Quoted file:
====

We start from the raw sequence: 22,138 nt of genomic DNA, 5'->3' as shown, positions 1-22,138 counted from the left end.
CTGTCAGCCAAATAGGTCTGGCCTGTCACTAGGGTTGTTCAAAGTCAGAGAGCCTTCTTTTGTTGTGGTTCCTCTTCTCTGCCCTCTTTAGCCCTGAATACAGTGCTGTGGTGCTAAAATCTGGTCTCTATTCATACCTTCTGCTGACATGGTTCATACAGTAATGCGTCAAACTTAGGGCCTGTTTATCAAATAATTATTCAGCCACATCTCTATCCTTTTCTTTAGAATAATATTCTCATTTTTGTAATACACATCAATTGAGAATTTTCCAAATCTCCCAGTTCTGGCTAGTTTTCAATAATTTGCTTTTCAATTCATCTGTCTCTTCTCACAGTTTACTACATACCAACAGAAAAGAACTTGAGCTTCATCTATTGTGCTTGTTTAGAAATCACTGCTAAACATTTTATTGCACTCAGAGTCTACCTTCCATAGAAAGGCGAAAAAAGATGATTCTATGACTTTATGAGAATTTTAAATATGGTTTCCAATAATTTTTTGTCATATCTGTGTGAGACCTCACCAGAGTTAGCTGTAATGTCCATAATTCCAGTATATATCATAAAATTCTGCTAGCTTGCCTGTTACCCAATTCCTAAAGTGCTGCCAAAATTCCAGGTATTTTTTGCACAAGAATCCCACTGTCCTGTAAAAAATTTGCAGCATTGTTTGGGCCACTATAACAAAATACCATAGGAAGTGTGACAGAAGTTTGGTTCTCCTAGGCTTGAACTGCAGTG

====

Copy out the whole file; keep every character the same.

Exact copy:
We start from the raw sequence: 22,138 nt of genomic DNA, 5'->3' as shown, positions 1-22,138 counted from the left end.
CTGTCAGCCAAATAGGTCTGGCCTGTCACTAGGGTTGTTCAAAGTCAGAGAGCCTTCTTTTGTTGTGGTTCCTCTTCTCTGCCCTCTTTAGCCCTGAATACAGTGCTGTGGTGCTAAAATCTGGTCTCTATTCATACCTTCTGCTGACATGGTTCATACAGTAATGCGTCAAACTTAGGGCCTGTTTATCAAATAATTATTCAGCCACATCTCTATCCTTTTCTTTAGAATAATATTCTCATTTTTGTAATACACATCAATTGAGAATTTTCCAAATCTCCCAGTTCTGGCTAGTTTTCAATAATTTGCTTTTCAATTCATCTGTCTCTTCTCACAGTTTACTACATACCAACAGAAAAGAACTTGAGCTTCATCTATTGTGCTTGTTTAGAAATCACTGCTAAACATTTTATTGCACTCAGAGTCTACCTTCCATAGAAAGGCGAAAAAAGATGATTCTATGACTTTATGAGAATTTTAAATATGGTTTCCAATAATTTTTTGTCATATCTGTGTGAGACCTCACCAGAGTTAGCTGTAATGTCCATAATTCCAGTATATATCATAAAATTCTGCTAGCTTGCCTGTTACCCAATTCCTAAAGTGCTGCCAAAATTCCAGGTATTTTTTGCACAAGAATCCCACTGTCCTGTAAAAAATTTGCAGCATTGTTTGGGCCACTATAACAAAATACCATAGGAAGTGTGACAGAAGTTTGGTTCTCCTAGGCTTGAACTGCAGTG